Shame on Facebook, but let’s not forget that racism is a wider public health problem
As of this moment, more than 10,000 people have signed this petition calling on Facebook to take down the racist attack on Indigenous Australians that is in the news. And more than 16,000 people have signed this one.
I wonder how many people from the health sector signed the petitions?
In the article below, Dr Tim Senior, a GP who works in Aboriginal health, argues that the health sector needs to step up to the plate in tackling racism. It is a public health issue well beyond the pages of Facebook.
Why Facebook should Unlike racism and the health sector needs to step up to the plate on racism
Dr Tim Senior writes:
Yesterday, news broke of a Facebook page called Aboriginal Memes, containing offensive stereotyping of Aboriginal people. Apparently, Facebook took the page down briefly, before reposting it with an addition to the title: “Controversial humour.”
I have had a look at the site, and I didn’t find any humour. I have written and performed comedy in a previous life, and my sense of humour hasn’t deserted me.
There was none there – just offensive racial vilification that made me feel sick. Humour doesn’t throw stones down from powerful to powerless – it throws rocks back up!
As of this morning, it looks like the original pages may have been taken down, but that the site appears to be back up, under a slightly different name (which I’ve reported to Facebook).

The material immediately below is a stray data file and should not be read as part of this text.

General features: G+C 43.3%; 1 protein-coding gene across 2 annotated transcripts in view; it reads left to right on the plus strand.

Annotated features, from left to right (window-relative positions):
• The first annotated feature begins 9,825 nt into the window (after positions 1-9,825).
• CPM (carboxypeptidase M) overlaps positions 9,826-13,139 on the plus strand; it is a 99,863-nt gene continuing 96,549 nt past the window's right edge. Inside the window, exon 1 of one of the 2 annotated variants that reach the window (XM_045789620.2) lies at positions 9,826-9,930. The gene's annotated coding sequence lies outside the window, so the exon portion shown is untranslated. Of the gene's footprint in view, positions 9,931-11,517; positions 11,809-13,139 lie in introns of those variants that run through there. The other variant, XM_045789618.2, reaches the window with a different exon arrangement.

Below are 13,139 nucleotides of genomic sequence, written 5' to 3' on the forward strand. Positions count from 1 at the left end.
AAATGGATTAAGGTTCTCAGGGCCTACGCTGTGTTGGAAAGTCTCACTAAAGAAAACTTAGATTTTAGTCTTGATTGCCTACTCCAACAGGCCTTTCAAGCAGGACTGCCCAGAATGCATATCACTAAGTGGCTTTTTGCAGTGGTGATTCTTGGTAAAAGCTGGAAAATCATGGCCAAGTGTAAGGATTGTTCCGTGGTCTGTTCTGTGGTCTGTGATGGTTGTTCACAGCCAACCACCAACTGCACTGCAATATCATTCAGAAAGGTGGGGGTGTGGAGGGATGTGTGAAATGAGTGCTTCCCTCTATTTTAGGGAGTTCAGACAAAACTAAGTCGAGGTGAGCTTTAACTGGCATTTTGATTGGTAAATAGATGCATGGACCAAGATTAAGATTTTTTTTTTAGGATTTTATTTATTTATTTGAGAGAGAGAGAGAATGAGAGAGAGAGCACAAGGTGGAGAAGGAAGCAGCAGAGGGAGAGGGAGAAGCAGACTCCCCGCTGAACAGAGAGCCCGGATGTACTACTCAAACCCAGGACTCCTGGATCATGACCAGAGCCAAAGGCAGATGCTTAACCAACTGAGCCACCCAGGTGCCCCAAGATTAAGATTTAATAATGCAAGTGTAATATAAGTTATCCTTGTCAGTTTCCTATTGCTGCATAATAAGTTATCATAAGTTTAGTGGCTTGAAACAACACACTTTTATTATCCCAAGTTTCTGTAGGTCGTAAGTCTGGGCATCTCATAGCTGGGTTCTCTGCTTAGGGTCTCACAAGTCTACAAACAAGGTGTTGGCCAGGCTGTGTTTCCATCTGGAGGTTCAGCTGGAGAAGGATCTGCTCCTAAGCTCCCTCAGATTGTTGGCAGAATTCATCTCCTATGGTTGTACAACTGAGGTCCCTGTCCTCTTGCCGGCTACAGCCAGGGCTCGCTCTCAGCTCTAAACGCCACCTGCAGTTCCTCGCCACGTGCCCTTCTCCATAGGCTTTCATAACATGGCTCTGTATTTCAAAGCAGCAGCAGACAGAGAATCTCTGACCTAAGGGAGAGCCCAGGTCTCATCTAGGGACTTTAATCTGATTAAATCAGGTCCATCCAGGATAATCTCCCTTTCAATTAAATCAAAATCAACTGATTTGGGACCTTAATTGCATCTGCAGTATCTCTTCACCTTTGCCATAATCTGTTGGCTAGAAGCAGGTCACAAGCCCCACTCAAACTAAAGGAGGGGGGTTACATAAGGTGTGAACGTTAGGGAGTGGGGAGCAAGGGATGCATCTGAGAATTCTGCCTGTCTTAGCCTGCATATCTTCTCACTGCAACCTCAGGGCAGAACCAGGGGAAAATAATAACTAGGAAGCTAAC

However, there will be many who say, that while they disagree profoundly with what is said, they believe that this is an issue of free speech.
If, for just a moment, we allow that as an argument, it does not follow that free speech means that your ideas aren’t challenged. If you are really going to make the free speech argument about offensive material such as this, then you also have to allow free speech to those vigorously opposed.
But what if the law were changed, so this wasn’t illegal, as Tony Abbott has suggested he might do. What if Facebook changed their community standards to allow for any sort of speech (except the depiction of breast feeding of course!)
Would there be any reason, then, to ask for the site to be removed? Is there any particular role of health professionals and health policy advocates? I believe there is.
It is already well established in tobacco control, seatbelt wearing and drink driving that the freedom to do something can be restricted by the excess risks this puts on people’s health.
Significantly, with all of these, the decision of one individual affects the health of others, through passive smoking (especially in children), and through traffic accidents to others.
The case is also being made convincingly in the availability of junk food (or “edible food like substances” as Michael Pollan correctly calls them). There is the start of a case being made for the health issues involved in man-made climate disruption, and in the health effects of inequality.
Which brings us to racism. There is a clear effect of the experience of racism on health. Some examples, quoted by Dr Angela Durey, who has researched the health effects of racism:
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